Are Physicians Paid Too Much?

That’s the provocative question posed in and article in today’s NYTimes Week In Review section — click here.

How to fix the health care system? Easy, liberals say. If Washington would just force cuts in prescription drug prices and insurance company profits, plenty of money would be left over to cover the uninsured. Conservatives prefer to argue that the answer lies in forcing people to pay more of their own medical costs.

But many health care economists say both sides are wrong. These economists, some of whom are also doctors, say the partisan fight over insurers and drug makers is a distraction from a bigger problem: the relatively high salaries paid to American doctors, and even more importantly, the way they are compensated.

“I always find it ironic that when I go to doctor groups and such, they always talk about the cost of prescription drugs,” said Dana Goldman, director of health economics at the RAND Corporation, a nonprofit research institute in Santa Monica, Calif. Prescription drugs cost, on average, 30 percent to 50 percent more in the United States than in Europe. But the difference in doctors’ salaries is far larger, Dr. Goldman said.

Doctors in the United States earn two to three times as much as they do in other industrialized countries. Surveys by medical-practice management groups show that American doctors make an average of $200,000 to $300,000 a year. Primary care doctors and pediatricians make less, between $125,000 and $200,000, but in specialties like radiology, physicians can take home $400,000 or more. In Europe, however, doctors made $60,000 to $120,000 in 2002, according to a survey sponsored by the British government in 2004.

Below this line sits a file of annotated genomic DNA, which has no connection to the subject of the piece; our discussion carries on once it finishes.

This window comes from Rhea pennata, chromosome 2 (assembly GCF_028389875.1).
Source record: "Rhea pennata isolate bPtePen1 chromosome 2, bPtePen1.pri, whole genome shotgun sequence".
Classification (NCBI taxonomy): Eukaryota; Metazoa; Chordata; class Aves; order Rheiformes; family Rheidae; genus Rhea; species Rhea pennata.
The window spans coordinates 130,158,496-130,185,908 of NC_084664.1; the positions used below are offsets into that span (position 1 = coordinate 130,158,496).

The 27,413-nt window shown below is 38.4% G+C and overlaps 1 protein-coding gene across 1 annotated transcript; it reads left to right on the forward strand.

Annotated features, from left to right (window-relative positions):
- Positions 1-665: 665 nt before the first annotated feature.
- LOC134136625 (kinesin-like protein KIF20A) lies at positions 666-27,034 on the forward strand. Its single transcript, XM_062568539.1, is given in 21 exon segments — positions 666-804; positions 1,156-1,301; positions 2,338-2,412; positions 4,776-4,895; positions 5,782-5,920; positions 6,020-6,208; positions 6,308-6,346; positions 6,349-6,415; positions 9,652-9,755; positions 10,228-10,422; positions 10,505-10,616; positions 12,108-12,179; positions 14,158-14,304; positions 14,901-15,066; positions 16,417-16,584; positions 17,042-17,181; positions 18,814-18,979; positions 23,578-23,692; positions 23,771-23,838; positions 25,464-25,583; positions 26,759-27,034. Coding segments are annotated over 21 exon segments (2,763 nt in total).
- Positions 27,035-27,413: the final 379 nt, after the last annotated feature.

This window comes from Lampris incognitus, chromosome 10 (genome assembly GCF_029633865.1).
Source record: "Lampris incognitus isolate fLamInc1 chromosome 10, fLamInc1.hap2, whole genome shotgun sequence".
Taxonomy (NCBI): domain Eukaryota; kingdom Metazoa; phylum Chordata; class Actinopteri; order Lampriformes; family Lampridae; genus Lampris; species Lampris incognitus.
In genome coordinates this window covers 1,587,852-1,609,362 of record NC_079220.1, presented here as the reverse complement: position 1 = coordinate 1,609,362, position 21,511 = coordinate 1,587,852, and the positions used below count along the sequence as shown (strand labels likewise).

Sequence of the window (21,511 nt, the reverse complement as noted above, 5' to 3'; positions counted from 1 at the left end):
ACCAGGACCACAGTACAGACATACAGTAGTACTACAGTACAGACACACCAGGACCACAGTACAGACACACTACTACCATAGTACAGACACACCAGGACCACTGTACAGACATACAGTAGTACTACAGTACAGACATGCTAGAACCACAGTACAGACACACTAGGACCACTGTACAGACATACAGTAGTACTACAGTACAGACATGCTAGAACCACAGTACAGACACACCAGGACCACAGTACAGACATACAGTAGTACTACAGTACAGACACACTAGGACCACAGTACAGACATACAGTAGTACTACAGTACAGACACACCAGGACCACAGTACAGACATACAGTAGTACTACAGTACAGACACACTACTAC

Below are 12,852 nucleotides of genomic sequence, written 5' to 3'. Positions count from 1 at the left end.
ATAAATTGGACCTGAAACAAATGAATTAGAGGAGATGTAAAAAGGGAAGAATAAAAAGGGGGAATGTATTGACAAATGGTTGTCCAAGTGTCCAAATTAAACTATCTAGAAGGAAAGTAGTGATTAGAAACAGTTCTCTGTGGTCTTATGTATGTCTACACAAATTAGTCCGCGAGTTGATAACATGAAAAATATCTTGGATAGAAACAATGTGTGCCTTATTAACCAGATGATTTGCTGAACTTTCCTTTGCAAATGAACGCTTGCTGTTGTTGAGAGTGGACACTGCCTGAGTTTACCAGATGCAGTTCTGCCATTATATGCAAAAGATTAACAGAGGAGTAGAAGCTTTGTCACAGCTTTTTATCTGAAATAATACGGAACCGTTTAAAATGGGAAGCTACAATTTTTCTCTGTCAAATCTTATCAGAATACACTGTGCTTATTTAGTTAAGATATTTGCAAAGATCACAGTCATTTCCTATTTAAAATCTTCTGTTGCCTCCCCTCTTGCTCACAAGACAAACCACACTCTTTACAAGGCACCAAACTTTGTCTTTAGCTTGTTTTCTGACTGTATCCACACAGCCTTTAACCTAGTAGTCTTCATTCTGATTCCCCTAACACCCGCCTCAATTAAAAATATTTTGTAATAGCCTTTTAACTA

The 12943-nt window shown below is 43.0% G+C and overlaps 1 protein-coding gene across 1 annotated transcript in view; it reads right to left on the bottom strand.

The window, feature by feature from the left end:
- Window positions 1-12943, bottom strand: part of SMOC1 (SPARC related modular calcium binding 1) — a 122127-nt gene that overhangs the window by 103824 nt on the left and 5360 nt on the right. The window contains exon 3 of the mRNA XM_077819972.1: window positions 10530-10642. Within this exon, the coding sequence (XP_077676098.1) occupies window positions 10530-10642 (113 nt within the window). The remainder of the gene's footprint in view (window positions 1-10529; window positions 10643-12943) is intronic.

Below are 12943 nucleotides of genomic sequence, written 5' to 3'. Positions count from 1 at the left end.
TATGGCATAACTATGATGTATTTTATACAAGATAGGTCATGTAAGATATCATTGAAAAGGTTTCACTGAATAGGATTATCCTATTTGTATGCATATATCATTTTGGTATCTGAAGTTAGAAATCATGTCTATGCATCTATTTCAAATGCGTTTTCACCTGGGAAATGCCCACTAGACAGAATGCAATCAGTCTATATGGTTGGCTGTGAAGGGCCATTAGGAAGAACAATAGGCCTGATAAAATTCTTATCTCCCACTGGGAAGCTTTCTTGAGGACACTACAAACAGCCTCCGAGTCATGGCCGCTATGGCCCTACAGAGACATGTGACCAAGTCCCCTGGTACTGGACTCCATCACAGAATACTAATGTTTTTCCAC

We’ve previously highlighted research showing that we pay much more for just about everything in the US health care system — click here for 2/21/07 posting. So why should physician pay be different? Question is: what can we do to change the underlying dynamics that keep costs increasing so relentlessly?

Pay physicians by salary? Ain’t gonna happen.

Decapitate physician payment rates? Don’t hold your breath.

Change the financial incentives underlying physician reimbursement? Now we’re talking. For some of our ideas, see HCFA’s cost control agenda.

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67 Responses to Are Physicians Paid Too Much?

  1. Way Overpaid says:

    Most people agree that pay should be tied to performance, for either a product or a service. Herein lies the biggest fault of medical care in the USA, the disconnect between the two. Read any self-help medical book (often written by M.D.s) and you realize that most of the medical conditions that average people encounter are usually treated with rest, OTC anti-inflammatory, and maybe some light physical therapy. In other words, doctors CANNOT cure most major medical conditions, but they will charge you excessively to diagnose what you have and then just send you on your way with a bottle of over priced prescription pills.